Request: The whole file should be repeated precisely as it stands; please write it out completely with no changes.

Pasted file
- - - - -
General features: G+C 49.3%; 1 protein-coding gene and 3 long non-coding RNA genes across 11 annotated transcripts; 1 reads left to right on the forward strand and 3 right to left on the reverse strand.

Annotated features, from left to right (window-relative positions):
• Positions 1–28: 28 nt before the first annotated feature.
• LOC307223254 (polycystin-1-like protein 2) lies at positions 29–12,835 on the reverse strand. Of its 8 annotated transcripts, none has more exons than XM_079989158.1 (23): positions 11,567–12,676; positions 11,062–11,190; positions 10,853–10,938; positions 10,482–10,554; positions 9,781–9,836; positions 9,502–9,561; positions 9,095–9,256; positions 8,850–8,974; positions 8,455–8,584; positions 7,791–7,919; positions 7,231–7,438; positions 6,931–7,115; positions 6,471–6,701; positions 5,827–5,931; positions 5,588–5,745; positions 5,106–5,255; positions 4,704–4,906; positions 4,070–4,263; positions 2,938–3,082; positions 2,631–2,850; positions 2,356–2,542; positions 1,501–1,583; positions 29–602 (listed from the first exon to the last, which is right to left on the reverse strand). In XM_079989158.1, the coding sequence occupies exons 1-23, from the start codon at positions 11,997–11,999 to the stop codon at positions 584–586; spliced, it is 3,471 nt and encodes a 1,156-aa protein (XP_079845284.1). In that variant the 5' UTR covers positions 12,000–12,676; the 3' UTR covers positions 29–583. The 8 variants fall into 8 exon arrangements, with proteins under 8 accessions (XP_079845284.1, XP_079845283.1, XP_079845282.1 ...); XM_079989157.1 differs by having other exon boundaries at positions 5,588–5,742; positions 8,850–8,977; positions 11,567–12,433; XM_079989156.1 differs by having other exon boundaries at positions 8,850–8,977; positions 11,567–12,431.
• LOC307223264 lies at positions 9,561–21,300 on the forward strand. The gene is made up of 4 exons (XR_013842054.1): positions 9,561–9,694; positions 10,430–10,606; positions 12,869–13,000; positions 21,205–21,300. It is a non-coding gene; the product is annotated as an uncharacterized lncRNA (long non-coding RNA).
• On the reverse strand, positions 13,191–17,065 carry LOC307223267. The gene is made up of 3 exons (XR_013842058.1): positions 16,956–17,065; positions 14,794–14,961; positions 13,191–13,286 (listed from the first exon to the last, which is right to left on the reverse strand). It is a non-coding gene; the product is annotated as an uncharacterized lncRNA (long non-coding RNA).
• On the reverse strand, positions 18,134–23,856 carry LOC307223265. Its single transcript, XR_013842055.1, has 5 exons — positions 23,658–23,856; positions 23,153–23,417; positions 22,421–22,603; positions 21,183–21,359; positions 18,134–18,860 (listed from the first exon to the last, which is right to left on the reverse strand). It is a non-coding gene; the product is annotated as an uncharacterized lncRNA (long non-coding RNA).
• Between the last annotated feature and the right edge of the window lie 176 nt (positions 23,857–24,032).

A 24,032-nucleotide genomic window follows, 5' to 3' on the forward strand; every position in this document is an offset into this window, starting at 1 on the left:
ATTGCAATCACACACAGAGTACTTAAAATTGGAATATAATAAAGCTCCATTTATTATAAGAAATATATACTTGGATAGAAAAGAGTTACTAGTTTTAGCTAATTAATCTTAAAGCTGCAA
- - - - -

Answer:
General features: G+C 49.3%; 1 protein-coding gene and 3 long non-coding RNA genes across 11 annotated transcripts; 1 reads left to right on the forward strand and 3 right to left on the reverse strand.

Annotated features, from left to right (window-relative positions):
• Positions 1–28: 28 nt before the first annotated feature.
• LOC307223254 (polycystin-1-like protein 2) lies at positions 29–12,835 on the reverse strand. Of its 8 annotated transcripts, none has more exons than XM_079989158.1 (23): positions 11,567–12,676; positions 11,062–11,190; positions 10,853–10,938; positions 10,482–10,554; positions 9,781–9,836; positions 9,502–9,561; positions 9,095–9,256; positions 8,850–8,974; positions 8,455–8,584; positions 7,791–7,919; positions 7,231–7,438; positions 6,931–7,115; positions 6,471–6,701; positions 5,827–5,931; positions 5,588–5,745; positions 5,106–5,255; positions 4,704–4,906; positions 4,070–4,263; positions 2,938–3,082; positions 2,631–2,850; positions 2,356–2,542; positions 1,501–1,583; positions 29–602 (listed from the first exon to the last, which is right to left on the reverse strand). In XM_079989158.1, the coding sequence occupies exons 1-23, from the start codon at positions 11,997–11,999 to the stop codon at positions 584–586; spliced, it is 3,471 nt and encodes a 1,156-aa protein (XP_079845284.1). In that variant the 5' UTR covers positions 12,000–12,676; the 3' UTR covers positions 29–583. The 8 variants fall into 8 exon arrangements, with proteins under 8 accessions (XP_079845284.1, XP_079845283.1, XP_079845282.1 ...); XM_079989157.1 differs by having other exon boundaries at positions 5,588–5,742; positions 8,850–8,977; positions 11,567–12,433; XM_079989156.1 differs by having other exon boundaries at positions 8,850–8,977; positions 11,567–12,431.
• LOC307223264 lies at positions 9,561–21,300 on the forward strand. The gene is made up of 4 exons (XR_013842054.1): positions 9,561–9,694; positions 10,430–10,606; positions 12,869–13,000; positions 21,205–21,300. It is a non-coding gene; the product is annotated as an uncharacterized lncRNA (long non-coding RNA).
• On the reverse strand, positions 13,191–17,065 carry LOC307223267. The gene is made up of 3 exons (XR_013842058.1): positions 16,956–17,065; positions 14,794–14,961; positions 13,191–13,286 (listed from the first exon to the last, which is right to left on the reverse strand). It is a non-coding gene; the product is annotated as an uncharacterized lncRNA (long non-coding RNA).
• On the reverse strand, positions 18,134–23,856 carry LOC307223265. Its single transcript, XR_013842055.1, has 5 exons — positions 23,658–23,856; positions 23,153–23,417; positions 22,421–22,603; positions 21,183–21,359; positions 18,134–18,860 (listed from the first exon to the last, which is right to left on the reverse strand). It is a non-coding gene; the product is annotated as an uncharacterized lncRNA (long non-coding RNA).
• Between the last annotated feature and the right edge of the window lie 176 nt (positions 23,857–24,032).

A 24,032-nucleotide genomic window follows, 5' to 3' on the forward strand; every position in this document is an offset into this window, starting at 1 on the left:
ATTGCAATCACACACAGAGTACTTAAAATTGGAATATAATAAAGCTCCATTTATTATAAGAAATATATACTTGGATAGAAAAGAGTTACTAGTTTTAGCTAATTAATCTTAAAGCTGCAA